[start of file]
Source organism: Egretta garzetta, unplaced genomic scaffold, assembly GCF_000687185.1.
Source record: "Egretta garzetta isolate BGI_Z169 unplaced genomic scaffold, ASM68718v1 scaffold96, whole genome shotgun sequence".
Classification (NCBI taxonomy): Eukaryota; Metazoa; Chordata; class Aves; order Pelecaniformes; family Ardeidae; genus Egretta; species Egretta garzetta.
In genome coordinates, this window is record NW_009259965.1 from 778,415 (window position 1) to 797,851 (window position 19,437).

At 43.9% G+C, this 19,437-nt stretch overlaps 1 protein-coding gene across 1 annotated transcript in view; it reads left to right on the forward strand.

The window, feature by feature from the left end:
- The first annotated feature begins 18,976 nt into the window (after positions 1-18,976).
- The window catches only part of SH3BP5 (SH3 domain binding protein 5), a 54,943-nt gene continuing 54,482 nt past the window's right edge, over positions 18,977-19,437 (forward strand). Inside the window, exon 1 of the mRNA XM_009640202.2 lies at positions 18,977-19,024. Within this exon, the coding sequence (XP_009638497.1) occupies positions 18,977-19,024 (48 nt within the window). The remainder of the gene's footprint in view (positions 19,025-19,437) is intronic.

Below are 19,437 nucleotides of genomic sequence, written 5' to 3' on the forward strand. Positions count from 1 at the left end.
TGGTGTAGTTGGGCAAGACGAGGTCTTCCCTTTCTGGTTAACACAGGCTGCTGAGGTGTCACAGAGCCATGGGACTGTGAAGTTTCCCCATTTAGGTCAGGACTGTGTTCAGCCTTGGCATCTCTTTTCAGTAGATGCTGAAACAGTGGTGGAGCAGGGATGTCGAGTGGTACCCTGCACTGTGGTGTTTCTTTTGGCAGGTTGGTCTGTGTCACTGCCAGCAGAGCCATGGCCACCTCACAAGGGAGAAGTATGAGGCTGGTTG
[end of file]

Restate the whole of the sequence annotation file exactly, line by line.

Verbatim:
Source organism: Egretta garzetta, unplaced genomic scaffold, assembly GCF_000687185.1.
Source record: "Egretta garzetta isolate BGI_Z169 unplaced genomic scaffold, ASM68718v1 scaffold96, whole genome shotgun sequence".
Classification (NCBI taxonomy): Eukaryota; Metazoa; Chordata; class Aves; order Pelecaniformes; family Ardeidae; genus Egretta; species Egretta garzetta.
In genome coordinates, this window is record NW_009259965.1 from 778,415 (window position 1) to 797,851 (window position 19,437).

At 43.9% G+C, this 19,437-nt stretch overlaps 1 protein-coding gene across 1 annotated transcript in view; it reads left to right on the forward strand.

The window, feature by feature from the left end:
- The first annotated feature begins 18,976 nt into the window (after positions 1-18,976).
- The window catches only part of SH3BP5 (SH3 domain binding protein 5), a 54,943-nt gene continuing 54,482 nt past the window's right edge, over positions 18,977-19,437 (forward strand). Inside the window, exon 1 of the mRNA XM_009640202.2 lies at positions 18,977-19,024. Within this exon, the coding sequence (XP_009638497.1) occupies positions 18,977-19,024 (48 nt within the window). The remainder of the gene's footprint in view (positions 19,025-19,437) is intronic.

Below are 19,437 nucleotides of genomic sequence, written 5' to 3' on the forward strand. Positions count from 1 at the left end.
TGGTGTAGTTGGGCAAGACGAGGTCTTCCCTTTCTGGTTAACACAGGCTGCTGAGGTGTCACAGAGCCATGGGACTGTGAAGTTTCCCCATTTAGGTCAGGACTGTGTTCAGCCTTGGCATCTCTTTTCAGTAGATGCTGAAACAGTGGTGGAGCAGGGATGTCGAGTGGTACCCTGCACTGTGGTGTTTCTTTTGGCAGGTTGGTCTGTGTCACTGCCAGCAGAGCCATGGCCACCTCACAAGGGAGAAGTATGAGGCTGGTTG